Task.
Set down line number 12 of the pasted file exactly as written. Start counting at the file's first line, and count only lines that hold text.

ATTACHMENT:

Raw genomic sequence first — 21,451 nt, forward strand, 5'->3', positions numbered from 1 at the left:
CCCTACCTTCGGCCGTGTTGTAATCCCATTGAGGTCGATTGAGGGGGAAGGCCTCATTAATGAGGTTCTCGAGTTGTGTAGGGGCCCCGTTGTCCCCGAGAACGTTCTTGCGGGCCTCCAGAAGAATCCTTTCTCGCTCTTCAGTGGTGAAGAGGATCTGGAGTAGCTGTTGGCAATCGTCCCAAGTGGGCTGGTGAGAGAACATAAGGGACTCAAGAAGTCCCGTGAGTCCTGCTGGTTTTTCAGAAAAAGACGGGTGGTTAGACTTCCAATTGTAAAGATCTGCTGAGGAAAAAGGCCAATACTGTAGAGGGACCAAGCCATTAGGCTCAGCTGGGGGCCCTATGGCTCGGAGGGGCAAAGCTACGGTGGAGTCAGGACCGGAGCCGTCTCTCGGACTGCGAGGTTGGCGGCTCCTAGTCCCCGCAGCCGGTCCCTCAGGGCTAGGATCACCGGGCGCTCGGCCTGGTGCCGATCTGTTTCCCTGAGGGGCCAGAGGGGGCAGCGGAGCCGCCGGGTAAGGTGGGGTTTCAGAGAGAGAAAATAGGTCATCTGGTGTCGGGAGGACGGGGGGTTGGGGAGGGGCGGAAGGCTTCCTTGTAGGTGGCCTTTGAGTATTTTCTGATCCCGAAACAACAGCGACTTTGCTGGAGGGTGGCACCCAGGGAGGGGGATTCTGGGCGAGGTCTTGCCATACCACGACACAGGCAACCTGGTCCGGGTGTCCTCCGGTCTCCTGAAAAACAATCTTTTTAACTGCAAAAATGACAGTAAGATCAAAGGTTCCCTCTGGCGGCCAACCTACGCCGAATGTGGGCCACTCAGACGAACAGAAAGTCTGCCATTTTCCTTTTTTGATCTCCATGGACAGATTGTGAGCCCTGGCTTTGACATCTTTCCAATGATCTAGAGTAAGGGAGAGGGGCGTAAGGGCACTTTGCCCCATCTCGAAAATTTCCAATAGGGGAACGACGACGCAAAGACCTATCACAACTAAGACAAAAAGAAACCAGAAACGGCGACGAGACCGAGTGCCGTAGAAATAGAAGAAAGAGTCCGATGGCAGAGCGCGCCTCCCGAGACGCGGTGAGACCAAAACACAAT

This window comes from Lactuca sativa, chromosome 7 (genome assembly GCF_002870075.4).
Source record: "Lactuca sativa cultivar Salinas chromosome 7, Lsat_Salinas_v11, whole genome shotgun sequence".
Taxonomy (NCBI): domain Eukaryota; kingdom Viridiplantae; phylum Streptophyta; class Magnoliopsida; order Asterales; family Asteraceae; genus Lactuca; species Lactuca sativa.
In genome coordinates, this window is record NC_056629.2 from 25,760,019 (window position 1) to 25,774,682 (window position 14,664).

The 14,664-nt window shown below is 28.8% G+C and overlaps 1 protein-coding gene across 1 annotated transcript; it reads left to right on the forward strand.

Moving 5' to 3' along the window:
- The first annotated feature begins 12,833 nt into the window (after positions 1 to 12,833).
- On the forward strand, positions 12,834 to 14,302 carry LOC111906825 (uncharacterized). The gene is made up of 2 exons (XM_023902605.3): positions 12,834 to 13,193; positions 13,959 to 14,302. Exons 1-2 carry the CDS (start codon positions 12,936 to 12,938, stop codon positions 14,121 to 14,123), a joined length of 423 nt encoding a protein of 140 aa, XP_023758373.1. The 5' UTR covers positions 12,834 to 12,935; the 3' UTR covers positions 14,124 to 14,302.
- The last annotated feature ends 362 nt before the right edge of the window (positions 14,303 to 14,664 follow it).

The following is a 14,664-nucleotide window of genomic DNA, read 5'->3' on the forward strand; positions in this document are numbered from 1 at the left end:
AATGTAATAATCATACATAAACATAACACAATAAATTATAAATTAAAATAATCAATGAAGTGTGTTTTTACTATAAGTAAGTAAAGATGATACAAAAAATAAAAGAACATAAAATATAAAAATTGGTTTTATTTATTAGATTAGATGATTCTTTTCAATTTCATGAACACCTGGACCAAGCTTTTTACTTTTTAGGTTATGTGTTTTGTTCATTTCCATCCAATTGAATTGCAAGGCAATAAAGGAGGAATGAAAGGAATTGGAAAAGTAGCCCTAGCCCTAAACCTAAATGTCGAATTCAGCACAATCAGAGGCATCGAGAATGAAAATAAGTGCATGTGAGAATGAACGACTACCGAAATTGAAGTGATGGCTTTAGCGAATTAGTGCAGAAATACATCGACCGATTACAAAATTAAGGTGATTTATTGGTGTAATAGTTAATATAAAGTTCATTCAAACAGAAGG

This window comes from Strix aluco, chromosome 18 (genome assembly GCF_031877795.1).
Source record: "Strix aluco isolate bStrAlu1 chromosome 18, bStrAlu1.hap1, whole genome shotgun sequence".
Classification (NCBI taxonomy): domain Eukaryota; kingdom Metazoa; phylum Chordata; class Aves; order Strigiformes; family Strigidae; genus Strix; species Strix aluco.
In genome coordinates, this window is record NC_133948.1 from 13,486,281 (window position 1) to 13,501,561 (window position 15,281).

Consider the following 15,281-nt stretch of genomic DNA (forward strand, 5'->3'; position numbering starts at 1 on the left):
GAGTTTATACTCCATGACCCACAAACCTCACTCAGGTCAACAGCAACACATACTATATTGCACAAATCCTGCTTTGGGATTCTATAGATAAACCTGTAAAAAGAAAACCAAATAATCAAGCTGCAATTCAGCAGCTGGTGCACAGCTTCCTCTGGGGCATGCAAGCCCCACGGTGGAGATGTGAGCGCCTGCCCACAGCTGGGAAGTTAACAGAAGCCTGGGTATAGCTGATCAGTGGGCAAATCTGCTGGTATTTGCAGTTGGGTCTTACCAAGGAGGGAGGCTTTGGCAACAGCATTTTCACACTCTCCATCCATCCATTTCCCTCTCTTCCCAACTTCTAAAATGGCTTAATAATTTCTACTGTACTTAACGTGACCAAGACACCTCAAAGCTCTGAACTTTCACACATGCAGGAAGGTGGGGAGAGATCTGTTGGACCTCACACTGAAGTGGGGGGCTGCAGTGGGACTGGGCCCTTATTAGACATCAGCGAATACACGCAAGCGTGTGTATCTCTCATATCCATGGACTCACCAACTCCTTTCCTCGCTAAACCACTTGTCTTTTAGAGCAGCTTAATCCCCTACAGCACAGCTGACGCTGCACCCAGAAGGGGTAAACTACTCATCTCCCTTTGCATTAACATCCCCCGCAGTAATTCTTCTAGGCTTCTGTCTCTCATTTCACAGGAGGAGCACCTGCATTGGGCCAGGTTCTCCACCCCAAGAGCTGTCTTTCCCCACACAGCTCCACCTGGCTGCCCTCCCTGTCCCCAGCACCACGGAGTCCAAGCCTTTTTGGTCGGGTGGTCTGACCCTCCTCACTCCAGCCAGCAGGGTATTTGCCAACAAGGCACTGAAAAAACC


The following is a 14,664-nucleotide window of genomic DNA, read 5'->3' on the forward strand; positions in this document are numbered from 1 at the left end: